The revival of the “Great Game” in Afghanistan is just one manifestation of the US-Russian relationship turning more poisonous. Another sign is Moscow’s stepped-up courting of China. For example, with Russia staying quiet, last year’s BRICS Goa Declaration, at China’s insistence, omitted any reference to cross-border terrorism or to any Pakistan-based group yet mentioned ISIS and al-Nusra. Putin attended the recent “One Belt, One Road” summit in Beijing despite his concern that China is using that project to displace Russia as the dominant influence in Central Asia.

With Russia becoming the largest crude oil exporter to China, Moscow-Beijing ties are booming economically, yet underlying political suspicions and wariness remain. In the India-Russia case, it is the reverse: Relations are warm politically but the two-way trade is in sharp decline, slumping to less than $8 billion in 2015. US-led sanctions against Russia, by promoting Moscow-Beijing closeness, are undercutting a central US policy objective since the 1972 opening to Beijing — to drive a wedge between China and Russia.

For Putin, the sanctions represent war by other means and a justification for Russia to countervail US power. With the US Congress threatening to impose additional sanctions even as a special counsel investigates alleged collusion between President Donald Trump’s election campaign and Moscow, US-Russian tensions and rivalries will continue to buffet India’s regional interests, but serve as a strategic boon for China.

Against this background, Modi faces an exigent challenge to revitalize a flagging partnership with Russia while safeguarding India’s regional security and its $3 billion development aid to Afghanistan since 2002. This challenge is compounded by the fact that a robust relationship with Moscow is vital to a balanced Indian foreign policy, to leveraging India’s ties with other powers, and to managing an increasingly muscular China. A drifting relationship with Russia would crimp India’s options, to its serious detriment.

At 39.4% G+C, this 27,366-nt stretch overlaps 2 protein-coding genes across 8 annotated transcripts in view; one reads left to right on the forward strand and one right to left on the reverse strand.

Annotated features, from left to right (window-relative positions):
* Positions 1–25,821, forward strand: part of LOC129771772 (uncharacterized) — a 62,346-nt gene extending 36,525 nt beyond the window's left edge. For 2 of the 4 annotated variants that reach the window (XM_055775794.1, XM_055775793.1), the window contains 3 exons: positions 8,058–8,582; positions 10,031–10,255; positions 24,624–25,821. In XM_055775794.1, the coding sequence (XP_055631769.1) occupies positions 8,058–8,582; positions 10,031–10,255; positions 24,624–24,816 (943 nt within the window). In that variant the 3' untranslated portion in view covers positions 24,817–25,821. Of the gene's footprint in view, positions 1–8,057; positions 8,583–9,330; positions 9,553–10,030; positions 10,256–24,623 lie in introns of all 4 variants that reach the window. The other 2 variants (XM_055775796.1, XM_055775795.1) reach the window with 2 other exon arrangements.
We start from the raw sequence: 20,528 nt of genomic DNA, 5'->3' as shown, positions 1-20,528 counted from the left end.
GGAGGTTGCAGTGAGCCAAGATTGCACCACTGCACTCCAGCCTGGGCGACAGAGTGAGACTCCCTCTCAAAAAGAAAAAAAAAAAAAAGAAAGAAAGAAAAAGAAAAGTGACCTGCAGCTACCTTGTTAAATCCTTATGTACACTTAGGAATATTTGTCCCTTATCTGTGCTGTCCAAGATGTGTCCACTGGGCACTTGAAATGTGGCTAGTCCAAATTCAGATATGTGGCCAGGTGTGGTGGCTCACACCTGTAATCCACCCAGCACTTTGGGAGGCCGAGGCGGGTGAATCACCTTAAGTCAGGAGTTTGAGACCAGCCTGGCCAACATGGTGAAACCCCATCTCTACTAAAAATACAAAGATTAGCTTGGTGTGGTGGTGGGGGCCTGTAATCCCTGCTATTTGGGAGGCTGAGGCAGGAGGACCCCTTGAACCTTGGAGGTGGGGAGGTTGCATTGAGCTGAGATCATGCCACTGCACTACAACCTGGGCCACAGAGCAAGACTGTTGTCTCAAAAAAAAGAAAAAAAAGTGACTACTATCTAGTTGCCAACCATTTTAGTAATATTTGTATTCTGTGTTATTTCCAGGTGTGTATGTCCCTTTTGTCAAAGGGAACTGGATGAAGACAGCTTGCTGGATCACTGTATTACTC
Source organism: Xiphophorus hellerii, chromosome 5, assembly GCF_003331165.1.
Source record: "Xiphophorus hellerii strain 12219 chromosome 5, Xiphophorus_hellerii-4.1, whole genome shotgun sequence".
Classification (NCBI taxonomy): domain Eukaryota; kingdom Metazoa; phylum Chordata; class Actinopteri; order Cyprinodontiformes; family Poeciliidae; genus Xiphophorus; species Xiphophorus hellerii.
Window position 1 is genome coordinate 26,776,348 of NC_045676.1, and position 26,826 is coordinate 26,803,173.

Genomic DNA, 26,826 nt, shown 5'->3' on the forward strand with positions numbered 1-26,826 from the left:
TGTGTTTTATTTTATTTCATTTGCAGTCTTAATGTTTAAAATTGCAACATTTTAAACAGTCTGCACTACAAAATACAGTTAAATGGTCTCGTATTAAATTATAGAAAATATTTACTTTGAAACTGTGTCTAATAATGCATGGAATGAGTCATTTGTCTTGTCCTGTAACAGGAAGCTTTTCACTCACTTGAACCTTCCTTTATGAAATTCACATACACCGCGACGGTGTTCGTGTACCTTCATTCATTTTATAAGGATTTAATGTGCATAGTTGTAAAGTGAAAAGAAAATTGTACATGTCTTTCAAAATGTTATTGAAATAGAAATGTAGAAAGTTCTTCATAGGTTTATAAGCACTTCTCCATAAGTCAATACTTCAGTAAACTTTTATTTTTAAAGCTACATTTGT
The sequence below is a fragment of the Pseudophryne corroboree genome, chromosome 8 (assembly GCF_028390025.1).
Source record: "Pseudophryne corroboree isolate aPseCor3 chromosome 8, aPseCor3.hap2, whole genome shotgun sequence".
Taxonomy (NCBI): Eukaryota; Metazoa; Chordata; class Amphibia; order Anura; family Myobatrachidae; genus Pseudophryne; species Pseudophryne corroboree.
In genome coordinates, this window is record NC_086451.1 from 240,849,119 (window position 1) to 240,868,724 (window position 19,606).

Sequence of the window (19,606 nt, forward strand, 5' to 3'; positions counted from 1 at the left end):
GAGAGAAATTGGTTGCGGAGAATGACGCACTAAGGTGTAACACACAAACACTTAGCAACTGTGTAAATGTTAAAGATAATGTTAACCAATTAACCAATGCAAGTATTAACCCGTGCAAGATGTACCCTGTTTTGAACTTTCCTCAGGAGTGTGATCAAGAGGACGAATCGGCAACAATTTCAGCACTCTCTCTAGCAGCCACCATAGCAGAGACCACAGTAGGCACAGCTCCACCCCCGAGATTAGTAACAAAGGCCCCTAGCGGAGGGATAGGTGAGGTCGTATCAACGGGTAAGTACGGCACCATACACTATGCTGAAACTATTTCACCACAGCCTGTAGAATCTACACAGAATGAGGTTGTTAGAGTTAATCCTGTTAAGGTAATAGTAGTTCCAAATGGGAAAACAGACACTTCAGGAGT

Brahma Chellaney is a geostrategist and author.

© The Hindustan Times, 2017. 

China’s Imperial Overreach

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A column internationally syndicated by Project Syndicate

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HONG KONG – Chinese President Xi Jinping’s tenure has been marked by high ambition. His vision – the “Chinese dream” – is to make China the world’s leading power by 2049, the centenary of communist rule. But Xi may be biting off more than he can chew.

A critical element of Xi’s strategy to realize the Chinese dream is the “one belt, one road” (OBOR) initiative, whereby China will invest in infrastructure projects abroad, with the goal of bringing countries from Central Asia to Europe firmly into China’s orbit. When Xi calls it “the project of the century,” he may not be exaggerating.

In terms of scale or scope, OBOR has no parallel in modern history. It is more than 12 times the size of the Marshall Plan, America’s post-World War II initiative to aid the reconstruction of Western Europe’s devastated economies. Even if China cannot implement its entire plan, OBOR will have a significant and lasting impact.